IN THIS CHAPTER
Getting an understanding for the goals of financial regulation
Finding out how the rules have evolved through time
Coming to terms with the common rules imposed on investment banks
Seeing how investment banking regulation changed after the financial crisis
Finding out about the rules on investment analysts
Finding out why regulation may be ineffective
Some people would say investment banking is a highly regulated industry, while others would contend that it isn’t regulated nearly enough, and more government oversight is warranted. The financial crisis of 2007 and 2008 refocused debate on the role of regulation and the perceived failure of oversight to prevent the near meltdown of the financial system and subsequent global recession. But memories are short and many of the laws passed in the wake of the crisis are being reassessed and weakened. Trying to strike the proper balance between free market forces and the protection of investors is a difficult task that lawmakers have wrestled with through time. In this chapter, we will fill you in on the current state of financial regulation and how we got to where we are.
As is the case with most industries, the regulation of the investment banking industry has evolved through time. Unlike most fields, however, major changes in legislation have come in clusters and have been precipitated by seminal crises in the markets.
According to the primary U.S. regulator, the Securities and Exchange Commission (SEC), “The mission of the U.S. Securities and Exchange Commission is to protect investors; maintain fair, orderly, and efficient markets; and facilitate capital formation.” The SEC attempts to accomplish this by requiring full disclosure of all relevant information related to specific securities and financial advisors. The goal is not to prevent losses by investors, but to allow investors to make informed investment decisions by requiring the disclosure of audited financial and other information.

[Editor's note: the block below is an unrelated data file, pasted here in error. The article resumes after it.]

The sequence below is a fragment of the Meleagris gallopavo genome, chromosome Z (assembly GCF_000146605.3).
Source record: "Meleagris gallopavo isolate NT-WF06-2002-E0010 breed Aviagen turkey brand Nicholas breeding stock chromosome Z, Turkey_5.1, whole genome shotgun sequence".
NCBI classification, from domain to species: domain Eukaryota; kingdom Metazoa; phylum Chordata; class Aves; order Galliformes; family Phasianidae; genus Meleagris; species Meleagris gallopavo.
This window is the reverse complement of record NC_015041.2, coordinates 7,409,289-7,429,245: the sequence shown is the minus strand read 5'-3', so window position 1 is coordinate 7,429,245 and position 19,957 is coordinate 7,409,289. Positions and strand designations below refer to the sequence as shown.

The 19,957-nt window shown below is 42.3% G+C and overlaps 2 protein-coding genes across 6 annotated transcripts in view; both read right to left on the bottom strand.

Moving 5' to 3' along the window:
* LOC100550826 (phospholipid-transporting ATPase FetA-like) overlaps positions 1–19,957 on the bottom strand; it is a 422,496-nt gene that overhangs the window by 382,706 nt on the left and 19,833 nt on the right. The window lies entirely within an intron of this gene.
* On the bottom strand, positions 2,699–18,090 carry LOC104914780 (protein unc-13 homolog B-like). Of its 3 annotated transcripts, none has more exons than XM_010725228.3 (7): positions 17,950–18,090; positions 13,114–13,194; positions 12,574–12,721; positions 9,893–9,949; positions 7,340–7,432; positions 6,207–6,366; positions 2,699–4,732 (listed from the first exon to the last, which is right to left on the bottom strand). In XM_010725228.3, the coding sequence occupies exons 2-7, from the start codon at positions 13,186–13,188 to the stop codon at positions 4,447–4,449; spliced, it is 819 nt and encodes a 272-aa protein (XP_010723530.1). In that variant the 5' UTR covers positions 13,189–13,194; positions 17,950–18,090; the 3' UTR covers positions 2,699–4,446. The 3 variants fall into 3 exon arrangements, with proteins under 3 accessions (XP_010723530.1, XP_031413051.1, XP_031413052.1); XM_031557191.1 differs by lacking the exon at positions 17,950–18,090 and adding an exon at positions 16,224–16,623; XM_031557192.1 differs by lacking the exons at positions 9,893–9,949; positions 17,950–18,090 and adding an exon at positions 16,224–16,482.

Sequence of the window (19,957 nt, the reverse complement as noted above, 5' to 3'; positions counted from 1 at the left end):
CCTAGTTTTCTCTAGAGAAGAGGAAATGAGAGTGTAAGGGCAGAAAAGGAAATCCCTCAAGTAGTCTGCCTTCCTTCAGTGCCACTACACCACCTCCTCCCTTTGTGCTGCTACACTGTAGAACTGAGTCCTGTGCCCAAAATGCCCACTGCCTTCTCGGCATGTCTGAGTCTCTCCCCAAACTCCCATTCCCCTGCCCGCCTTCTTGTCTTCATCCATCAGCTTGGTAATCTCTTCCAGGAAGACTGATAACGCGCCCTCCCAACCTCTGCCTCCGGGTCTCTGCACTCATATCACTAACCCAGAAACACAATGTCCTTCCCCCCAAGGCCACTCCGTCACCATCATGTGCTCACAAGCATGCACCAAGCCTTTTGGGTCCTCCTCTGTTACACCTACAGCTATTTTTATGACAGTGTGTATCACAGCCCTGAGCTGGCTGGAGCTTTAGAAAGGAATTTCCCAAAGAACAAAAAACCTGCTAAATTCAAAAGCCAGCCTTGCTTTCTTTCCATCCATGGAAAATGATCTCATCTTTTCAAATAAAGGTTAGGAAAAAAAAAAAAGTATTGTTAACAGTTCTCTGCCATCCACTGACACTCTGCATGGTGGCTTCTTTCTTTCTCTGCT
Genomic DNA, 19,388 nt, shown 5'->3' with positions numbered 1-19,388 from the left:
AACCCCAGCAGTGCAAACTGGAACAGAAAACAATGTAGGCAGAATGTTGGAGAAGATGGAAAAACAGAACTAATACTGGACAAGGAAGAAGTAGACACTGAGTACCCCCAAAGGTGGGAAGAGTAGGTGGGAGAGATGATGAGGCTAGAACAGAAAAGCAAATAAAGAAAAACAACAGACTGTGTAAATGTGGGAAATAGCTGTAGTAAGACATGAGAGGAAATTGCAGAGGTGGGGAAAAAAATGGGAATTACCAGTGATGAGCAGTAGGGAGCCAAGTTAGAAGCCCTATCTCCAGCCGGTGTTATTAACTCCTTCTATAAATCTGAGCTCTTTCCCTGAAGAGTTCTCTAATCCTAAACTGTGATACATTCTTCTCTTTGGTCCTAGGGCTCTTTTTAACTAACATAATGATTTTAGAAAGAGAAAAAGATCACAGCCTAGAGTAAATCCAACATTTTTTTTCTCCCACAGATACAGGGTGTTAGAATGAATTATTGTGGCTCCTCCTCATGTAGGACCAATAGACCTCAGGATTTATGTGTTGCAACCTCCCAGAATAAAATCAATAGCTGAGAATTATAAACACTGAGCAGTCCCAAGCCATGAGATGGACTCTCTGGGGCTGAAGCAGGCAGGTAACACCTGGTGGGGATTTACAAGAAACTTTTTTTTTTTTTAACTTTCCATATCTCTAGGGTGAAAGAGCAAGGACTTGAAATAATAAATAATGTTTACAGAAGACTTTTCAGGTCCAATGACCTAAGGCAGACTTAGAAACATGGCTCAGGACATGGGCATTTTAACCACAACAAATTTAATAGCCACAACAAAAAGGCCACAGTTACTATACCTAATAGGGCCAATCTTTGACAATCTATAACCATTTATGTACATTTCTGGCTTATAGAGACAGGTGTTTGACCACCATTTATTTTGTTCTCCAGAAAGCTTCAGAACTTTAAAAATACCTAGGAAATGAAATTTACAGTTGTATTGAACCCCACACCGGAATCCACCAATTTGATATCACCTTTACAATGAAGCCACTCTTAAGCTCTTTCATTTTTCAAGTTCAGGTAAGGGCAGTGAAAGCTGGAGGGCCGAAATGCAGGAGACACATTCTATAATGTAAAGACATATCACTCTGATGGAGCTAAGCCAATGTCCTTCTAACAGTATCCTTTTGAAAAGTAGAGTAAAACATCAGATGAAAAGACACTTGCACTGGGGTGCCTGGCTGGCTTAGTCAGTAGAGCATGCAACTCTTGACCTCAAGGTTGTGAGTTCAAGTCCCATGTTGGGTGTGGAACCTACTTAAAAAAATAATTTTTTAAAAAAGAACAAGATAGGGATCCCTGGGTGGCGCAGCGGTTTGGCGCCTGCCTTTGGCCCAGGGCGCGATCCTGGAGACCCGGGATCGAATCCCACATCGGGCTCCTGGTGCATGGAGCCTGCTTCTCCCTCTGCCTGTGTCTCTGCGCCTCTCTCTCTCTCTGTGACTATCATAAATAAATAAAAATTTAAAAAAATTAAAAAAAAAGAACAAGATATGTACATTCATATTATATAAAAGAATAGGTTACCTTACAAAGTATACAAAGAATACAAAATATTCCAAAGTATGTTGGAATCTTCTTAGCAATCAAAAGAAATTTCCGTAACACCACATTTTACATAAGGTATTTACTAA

American historian James A. Field, Jr., a professor at Swarthmore College, was quoted as saying that “It is proverbial that generals always prepare for the last war.” The same can be said of regulators with respect to the investment banking industry. Sweeping regulatory changes generally come out of market crises, and the recent past is certainly no different. The two biggest crisis periods of the last 100 years — the market crash of 1929 (and subsequent Great Depression) and the financial crisis that began in 2007 — both resulted in major legislation affecting the financial markets. To say that financial regulation is reactive rather than proactive is a gross understatement. Regulators, it seems, have looked to prevent the last crisis instead of trying to avoid the next one.
To understand today’s securities regulation, you need to know how it developed. Rules passed decades ago are still binding today. The history of regulation of the investment banking industry begins during the Great Depression with the passage of the Glass-Steagall Act of 1933. The main purpose of this act was to separate investment banking activities (primarily securities underwriting and trading) from commercial banking activities (taking deposits and making loans). This was done because many people felt that commercial bank participation in the stock market was too risky an endeavor and that depositors’ funds shouldn’t be used to speculate in the stock market (sound familiar?). It was widely believed that the combination of commercial and investment banking activities within the same firms contributed to the crash of 1929 and the subsequent Great Depression.